In this time and age, where even mobile games are considered as E-sports and have their own sets of enthusiasts and fanciers, organizing and participating in virtual tournaments, Cricket cannot stay as the epicenter of Indian Sports. The management, organizing committees, students of sports, and most importantly, Indian sports watchers need to look past the Cricket-lens and open their arms for sports beyond Cricket to thrive in the Indian circuit. It is not just the investing agencies and handling committees who should be blamed for the misfortune of other sports. It is the people of India who have given Step-Motherly treatment to our national game – Hockey or forced many athletes to sell their Olympic medals and carry out menial jobs. Upliftment or improvement, be it cinema, politics or sports is a Quid-pro-Quo game. If people are not interested in watching a certain sport, then the cause of private investors and government bodies to whole-heartedly invest in the sport would simply cease and vice-versa.
With the new blood of millennials looking for options beyond cricket even just for the sake of virality, shores for other sports have opened. Beginning with the commercialized Kabaddi league and domestic soccer leagues, the satellite viewership and even the number of stadium spectators have grown. 2016 marked a significant year with respect to non-cricket sports as it observed a sharp rise in Kabaddi sponsorship alone. But how is it that Cricket, a widely known and accessible market with domestic leagues running beyond a decade and housing international brands, is no longer a go-to option for the market to captivate the audience? Is the population’s hunger for virality in viewership sports the only reason for the growth in non-cricket sports or is there something more?
Non-Cricket Sports – A new chapter in Indian Sports
The sheer need for virality cannot be the only reason for non-cricket sports to stem up. India has always been a cricket-loving nation and that sentiment is intact at its core. But it would not be wrong to state that there has been an evident paradigm shift in viewership taste, brands and sponsorers approach, and even State recognitions. According to the data published by Broadcast Audience Research Council, BARC, in 2018, though cricket was the most watched sport in the country, football has gained popularity with a 50 percent rise in viewership. Regional channels have further facilitated the reach of non-cricket sports to a wider audience. FIFA World Cup 2018 was aired in Malayalam and Bangla, giving it a major surge in the football-loving linguistic states. Furthermore, it has also been the surge of digital games especially FIFA, that has encouraged youngsters to dwell more into the sport whilst enjoying the immersive experience.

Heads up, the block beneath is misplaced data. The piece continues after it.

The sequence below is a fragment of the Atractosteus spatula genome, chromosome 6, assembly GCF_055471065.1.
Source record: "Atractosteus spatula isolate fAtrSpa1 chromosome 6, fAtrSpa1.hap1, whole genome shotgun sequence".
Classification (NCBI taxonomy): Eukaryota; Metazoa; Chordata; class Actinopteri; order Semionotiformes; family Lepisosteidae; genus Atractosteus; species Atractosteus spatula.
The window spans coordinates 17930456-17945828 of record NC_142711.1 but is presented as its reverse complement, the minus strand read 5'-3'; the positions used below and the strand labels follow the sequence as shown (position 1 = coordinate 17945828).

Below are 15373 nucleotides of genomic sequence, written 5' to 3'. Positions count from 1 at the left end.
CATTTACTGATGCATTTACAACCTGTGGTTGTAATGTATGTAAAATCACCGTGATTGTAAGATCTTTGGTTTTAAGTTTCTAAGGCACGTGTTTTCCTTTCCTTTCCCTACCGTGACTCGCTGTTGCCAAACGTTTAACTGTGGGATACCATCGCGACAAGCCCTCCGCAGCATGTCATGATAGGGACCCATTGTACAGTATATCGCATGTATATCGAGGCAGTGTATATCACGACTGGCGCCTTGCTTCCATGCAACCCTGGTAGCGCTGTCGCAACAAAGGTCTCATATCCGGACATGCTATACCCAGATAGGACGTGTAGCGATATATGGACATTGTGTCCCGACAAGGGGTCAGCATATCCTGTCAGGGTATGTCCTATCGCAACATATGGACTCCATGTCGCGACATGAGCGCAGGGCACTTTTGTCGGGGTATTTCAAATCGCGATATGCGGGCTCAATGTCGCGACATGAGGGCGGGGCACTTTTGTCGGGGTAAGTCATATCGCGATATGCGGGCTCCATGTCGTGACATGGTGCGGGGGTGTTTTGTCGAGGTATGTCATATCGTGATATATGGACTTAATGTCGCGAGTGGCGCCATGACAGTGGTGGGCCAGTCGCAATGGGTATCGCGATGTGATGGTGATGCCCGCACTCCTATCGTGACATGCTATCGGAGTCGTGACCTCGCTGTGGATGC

The overdose of cricket has also tested the patience of the public. IPL which is fairly one of the most celebrated domestic cricket leagues in the world, also irked the audience when it ran for almost 3 months in its last edition. However, it is just not the audience and sports enthusiasts that were tested. Each year with the new IPL edition around the corner, the tournament challenges brands to push the envelope. Slogans are changed, the packaging is revised; the need to create an overall new identity never ends. Whilst the core of IPL always strives to give the feeling of being one with all of India with its ever-changing slogans and taglines, it’s ultimately the game and its long schedule that inadvertently becomes too much to bear.
Cricket naturally triggers a visceral attachment for Indians, and sports like kabaddi, football, and wrestling comes with a more local, rural, and community feel. Cricket being a mass sport disguisedly invites brands and sponsors to move over to localized sports to advertise their products on. For instance, a brand that sells ghee would naturally prefer a more local sport instead of a mass sport to fix its banners on. Retrospectively, it would also sit well with the viewers to have a bulked-up wrestler have a generous amount of ghee instead of a lean cricketer. Furthermore, sports like Kabaddi, an Indian-homed and nurtured sport that has conducted international world cups on Indian soil, facilitate a different kind of connection to the rural side of the country. People in rural areas may fancy a glamorous Virat Kohli hitting an absolutely scintillating cover drive, but they surely would worship a different kind of athleticism – raw, earthy, and contrastingly opposite to ‘cosmopolitan’. Rural backing to a sport and players is a significant aspect and is one of the many reasons that it catapulted, MS Dhoni, a nobody from Ranchi to superstardom as a large sect of people in India found him more relative.
Social media has further added another platform for non-cricket players to amplify their stories and incidents and give their admirers a chance to see a humane side of them beyond sports. CRED, a credit card bill payment platform, immediately captured the glory of Olympic Medal- winner Neeraj Chopra and made a popular ad that was widely well received. People got to see a more funny, humane, and relatable side of the player that aided CRED as well as the player in great reception from the public.
Non-cricket sports are still a tough nut to crack. Numerous instances depict that a sport other than cricket is only celebrated when a player wins a medal or if the country wins. Instances where Para-athletics were not provided with shabby flats and dysfunctional toilets at the 15th National Para-Athletic Championships, or numerous bronze medal players selling their laurels and working as domestic helps for their bread and butter, hurts the conscience and raise critical questions against the management. Broadcasters and brads are yet not completely ‘in it to win it’ mode. But the experimental phase of non-cricket sports is critical for the growth of India in sports in its entirety.